Many singles may prefer to leave it up to fate to find their significant other, but experts are saying those who elect to wait for “the one” may never make it to the altar.
“Kon-katsu” is short for “kekkon-katsudo,” a spinoff from the term “shushoku-katsudo” (job hunting), according to journalist Toko Shirakawa, who coined the word in the book “Kon-Katsu Jidai” (“Marriage Hunting Era“), published in March with coauthor Masahiro Yamada, a sociology scholar.
“We wanted to popularize the term to emphasize that you can no longer get married by simply wanting to. You have to search strategically for a partner, as you would a career,” said Shirakawa, who writes on marriage, relationships and the declining birthrate in various publications, including AERA magazine.
Among the 20-to-34 age group in Japan, 69 percent of men and 57 percent of women are unmarried, according to a report by the internal affairs ministry.
Yet marriage remains high on the agenda for many. Among singles in the 18-to-34 age bracket, about 90 percent of both males and females want to tie the knot some day, according to a survey by National Institute of Population and Social Security Research.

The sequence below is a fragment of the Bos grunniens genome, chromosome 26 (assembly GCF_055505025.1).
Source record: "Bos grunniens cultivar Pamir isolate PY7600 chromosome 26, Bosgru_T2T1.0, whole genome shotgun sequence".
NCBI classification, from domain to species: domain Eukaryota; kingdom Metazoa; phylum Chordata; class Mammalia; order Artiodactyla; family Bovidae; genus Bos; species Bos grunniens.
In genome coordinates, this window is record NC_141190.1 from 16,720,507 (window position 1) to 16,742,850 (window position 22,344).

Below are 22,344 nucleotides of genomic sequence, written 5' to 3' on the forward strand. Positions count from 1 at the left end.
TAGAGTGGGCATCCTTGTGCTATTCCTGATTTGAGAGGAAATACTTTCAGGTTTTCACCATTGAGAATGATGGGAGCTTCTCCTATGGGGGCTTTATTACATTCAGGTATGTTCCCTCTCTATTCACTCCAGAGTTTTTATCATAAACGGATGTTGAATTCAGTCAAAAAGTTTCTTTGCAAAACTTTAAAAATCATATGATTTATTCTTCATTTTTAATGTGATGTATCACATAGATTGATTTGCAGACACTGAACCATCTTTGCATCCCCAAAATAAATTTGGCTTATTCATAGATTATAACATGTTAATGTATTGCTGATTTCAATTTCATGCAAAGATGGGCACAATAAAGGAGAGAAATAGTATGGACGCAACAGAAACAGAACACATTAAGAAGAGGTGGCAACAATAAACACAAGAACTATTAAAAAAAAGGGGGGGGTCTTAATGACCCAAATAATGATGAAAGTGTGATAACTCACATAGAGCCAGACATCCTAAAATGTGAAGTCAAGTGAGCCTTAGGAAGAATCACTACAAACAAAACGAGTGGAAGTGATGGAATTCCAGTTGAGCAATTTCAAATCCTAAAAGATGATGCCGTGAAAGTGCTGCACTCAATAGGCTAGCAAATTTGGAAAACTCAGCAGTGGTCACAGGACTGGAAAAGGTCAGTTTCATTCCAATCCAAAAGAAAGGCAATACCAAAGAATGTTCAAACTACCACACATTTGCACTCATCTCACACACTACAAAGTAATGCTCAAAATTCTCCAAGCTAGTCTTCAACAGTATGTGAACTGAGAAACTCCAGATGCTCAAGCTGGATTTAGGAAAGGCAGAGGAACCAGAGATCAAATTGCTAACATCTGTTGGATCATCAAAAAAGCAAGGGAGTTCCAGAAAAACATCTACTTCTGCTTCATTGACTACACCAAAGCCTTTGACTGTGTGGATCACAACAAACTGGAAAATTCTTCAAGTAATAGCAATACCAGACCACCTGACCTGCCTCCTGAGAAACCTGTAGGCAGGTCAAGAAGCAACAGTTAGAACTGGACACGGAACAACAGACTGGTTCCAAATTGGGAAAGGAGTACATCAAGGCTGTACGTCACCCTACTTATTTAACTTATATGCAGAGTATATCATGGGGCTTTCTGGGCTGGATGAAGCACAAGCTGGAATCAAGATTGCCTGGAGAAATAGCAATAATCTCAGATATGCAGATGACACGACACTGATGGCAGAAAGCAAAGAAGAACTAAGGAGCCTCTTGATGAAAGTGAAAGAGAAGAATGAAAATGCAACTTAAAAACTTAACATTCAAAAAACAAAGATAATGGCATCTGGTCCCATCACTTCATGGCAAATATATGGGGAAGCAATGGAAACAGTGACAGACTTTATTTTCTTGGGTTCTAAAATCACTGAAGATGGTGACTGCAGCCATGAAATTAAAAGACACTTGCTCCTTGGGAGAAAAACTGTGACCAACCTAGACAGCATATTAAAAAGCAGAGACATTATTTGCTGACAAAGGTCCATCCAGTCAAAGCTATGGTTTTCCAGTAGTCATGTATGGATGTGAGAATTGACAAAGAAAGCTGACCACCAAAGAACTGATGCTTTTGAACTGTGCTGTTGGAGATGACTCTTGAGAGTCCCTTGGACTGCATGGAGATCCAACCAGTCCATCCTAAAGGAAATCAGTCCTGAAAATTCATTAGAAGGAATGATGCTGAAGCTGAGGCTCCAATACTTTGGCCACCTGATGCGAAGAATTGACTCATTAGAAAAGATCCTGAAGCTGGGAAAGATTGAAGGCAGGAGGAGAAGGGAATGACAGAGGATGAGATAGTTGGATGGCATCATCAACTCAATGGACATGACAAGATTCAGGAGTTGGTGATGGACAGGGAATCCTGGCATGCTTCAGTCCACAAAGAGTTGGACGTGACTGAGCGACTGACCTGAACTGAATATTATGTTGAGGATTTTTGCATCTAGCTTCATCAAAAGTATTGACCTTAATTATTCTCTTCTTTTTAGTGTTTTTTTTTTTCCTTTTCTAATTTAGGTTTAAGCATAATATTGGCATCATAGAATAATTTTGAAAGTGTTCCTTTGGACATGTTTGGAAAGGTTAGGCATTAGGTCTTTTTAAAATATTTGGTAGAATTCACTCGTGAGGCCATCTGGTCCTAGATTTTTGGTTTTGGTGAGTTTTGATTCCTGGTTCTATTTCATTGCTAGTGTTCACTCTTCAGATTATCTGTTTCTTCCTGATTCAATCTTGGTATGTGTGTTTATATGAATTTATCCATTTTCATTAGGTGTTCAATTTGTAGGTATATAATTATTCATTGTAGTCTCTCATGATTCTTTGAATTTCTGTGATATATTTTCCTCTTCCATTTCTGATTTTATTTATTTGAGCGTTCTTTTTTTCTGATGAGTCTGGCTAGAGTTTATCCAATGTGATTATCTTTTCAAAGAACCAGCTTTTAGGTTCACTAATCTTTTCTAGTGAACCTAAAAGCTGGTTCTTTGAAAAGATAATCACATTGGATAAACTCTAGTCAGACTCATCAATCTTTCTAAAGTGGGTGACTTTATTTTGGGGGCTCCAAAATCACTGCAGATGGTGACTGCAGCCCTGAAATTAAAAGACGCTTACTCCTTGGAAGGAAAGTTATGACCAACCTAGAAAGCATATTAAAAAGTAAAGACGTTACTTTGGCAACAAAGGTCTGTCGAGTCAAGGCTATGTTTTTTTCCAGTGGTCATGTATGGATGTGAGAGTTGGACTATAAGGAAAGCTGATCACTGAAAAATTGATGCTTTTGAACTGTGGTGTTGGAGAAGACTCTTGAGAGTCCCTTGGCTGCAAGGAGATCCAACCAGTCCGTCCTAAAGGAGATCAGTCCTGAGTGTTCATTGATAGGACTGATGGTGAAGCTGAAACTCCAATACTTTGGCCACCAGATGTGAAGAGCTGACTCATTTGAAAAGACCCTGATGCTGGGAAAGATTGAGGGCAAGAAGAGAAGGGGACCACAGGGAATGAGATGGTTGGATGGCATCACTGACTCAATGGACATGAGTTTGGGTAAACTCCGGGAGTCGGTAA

Among the courses the agency has on offer is Doctor’s Stage, where women are introduced to single doctors and dentists.
“Doctors are popular with Japanese women because they want someone they can respect, someone they feel they cannot surpass,” explained Rumi Sato, PR spokeswoman for Bridal Station. “Even though doctors are busy and may not earn as much as business executives, they provide stability.”
“If you want to go to a university, you go to a preparatory school. If you want to marry a doctor, you come here.”
“With full-time jobs no longer easily available or secure for life in recent times, some men are disinclined to marry because it would put them under financial pressure. They want their wives to work, too. But in Japan, it is still difficult for women to sustain a family and a career.” she said.
The average fertility rate has been falling since the mid-1970s and hit an all-time low of 1.26 children per woman in 2005, according to a survey by the Health, Labor and Welfare Ministry.
Source: Japan Times
Watch these educational videos on dating in Japan 🙂